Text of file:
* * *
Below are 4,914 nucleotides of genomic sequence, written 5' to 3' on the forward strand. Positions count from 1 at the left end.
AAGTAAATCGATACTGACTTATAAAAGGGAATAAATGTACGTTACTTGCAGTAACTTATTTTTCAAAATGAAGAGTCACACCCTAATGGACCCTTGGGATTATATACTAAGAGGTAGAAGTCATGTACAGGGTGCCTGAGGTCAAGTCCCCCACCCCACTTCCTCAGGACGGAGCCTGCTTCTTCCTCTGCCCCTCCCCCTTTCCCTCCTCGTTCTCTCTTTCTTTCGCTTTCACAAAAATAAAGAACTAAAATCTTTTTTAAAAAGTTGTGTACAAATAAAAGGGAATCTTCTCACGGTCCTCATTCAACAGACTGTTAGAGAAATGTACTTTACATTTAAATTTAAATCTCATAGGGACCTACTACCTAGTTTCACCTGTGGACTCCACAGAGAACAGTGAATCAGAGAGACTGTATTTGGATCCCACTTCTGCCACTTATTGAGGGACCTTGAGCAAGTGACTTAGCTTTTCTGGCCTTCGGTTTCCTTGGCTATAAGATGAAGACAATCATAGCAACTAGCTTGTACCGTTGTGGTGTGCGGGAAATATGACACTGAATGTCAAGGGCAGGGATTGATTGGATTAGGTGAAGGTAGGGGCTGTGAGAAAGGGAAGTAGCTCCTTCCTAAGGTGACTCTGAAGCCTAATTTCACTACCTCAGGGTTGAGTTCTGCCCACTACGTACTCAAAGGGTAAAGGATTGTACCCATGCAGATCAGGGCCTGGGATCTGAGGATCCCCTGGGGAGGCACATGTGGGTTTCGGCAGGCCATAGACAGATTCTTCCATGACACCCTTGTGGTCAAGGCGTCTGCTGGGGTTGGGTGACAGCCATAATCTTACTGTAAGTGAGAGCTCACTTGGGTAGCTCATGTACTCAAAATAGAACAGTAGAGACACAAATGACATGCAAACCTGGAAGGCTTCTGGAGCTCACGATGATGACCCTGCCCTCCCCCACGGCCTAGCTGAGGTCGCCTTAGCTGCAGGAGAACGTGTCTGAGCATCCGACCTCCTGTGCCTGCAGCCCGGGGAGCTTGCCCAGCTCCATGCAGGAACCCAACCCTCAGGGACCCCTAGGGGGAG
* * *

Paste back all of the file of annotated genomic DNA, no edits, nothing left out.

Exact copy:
Below are 4,914 nucleotides of genomic sequence, written 5' to 3' on the forward strand. Positions count from 1 at the left end.
AAGTAAATCGATACTGACTTATAAAAGGGAATAAATGTACGTTACTTGCAGTAACTTATTTTTCAAAATGAAGAGTCACACCCTAATGGACCCTTGGGATTATATACTAAGAGGTAGAAGTCATGTACAGGGTGCCTGAGGTCAAGTCCCCCACCCCACTTCCTCAGGACGGAGCCTGCTTCTTCCTCTGCCCCTCCCCCTTTCCCTCCTCGTTCTCTCTTTCTTTCGCTTTCACAAAAATAAAGAACTAAAATCTTTTTTAAAAAGTTGTGTACAAATAAAAGGGAATCTTCTCACGGTCCTCATTCAACAGACTGTTAGAGAAATGTACTTTACATTTAAATTTAAATCTCATAGGGACCTACTACCTAGTTTCACCTGTGGACTCCACAGAGAACAGTGAATCAGAGAGACTGTATTTGGATCCCACTTCTGCCACTTATTGAGGGACCTTGAGCAAGTGACTTAGCTTTTCTGGCCTTCGGTTTCCTTGGCTATAAGATGAAGACAATCATAGCAACTAGCTTGTACCGTTGTGGTGTGCGGGAAATATGACACTGAATGTCAAGGGCAGGGATTGATTGGATTAGGTGAAGGTAGGGGCTGTGAGAAAGGGAAGTAGCTCCTTCCTAAGGTGACTCTGAAGCCTAATTTCACTACCTCAGGGTTGAGTTCTGCCCACTACGTACTCAAAGGGTAAAGGATTGTACCCATGCAGATCAGGGCCTGGGATCTGAGGATCCCCTGGGGAGGCACATGTGGGTTTCGGCAGGCCATAGACAGATTCTTCCATGACACCCTTGTGGTCAAGGCGTCTGCTGGGGTTGGGTGACAGCCATAATCTTACTGTAAGTGAGAGCTCACTTGGGTAGCTCATGTACTCAAAATAGAACAGTAGAGACACAAATGACATGCAAACCTGGAAGGCTTCTGGAGCTCACGATGATGACCCTGCCCTCCCCCACGGCCTAGCTGAGGTCGCCTTAGCTGCAGGAGAACGTGTCTGAGCATCCGACCTCCTGTGCCTGCAGCCCGGGGAGCTTGCCCAGCTCCATGCAGGAACCCAACCCTCAGGGACCCCTAGGGGGAG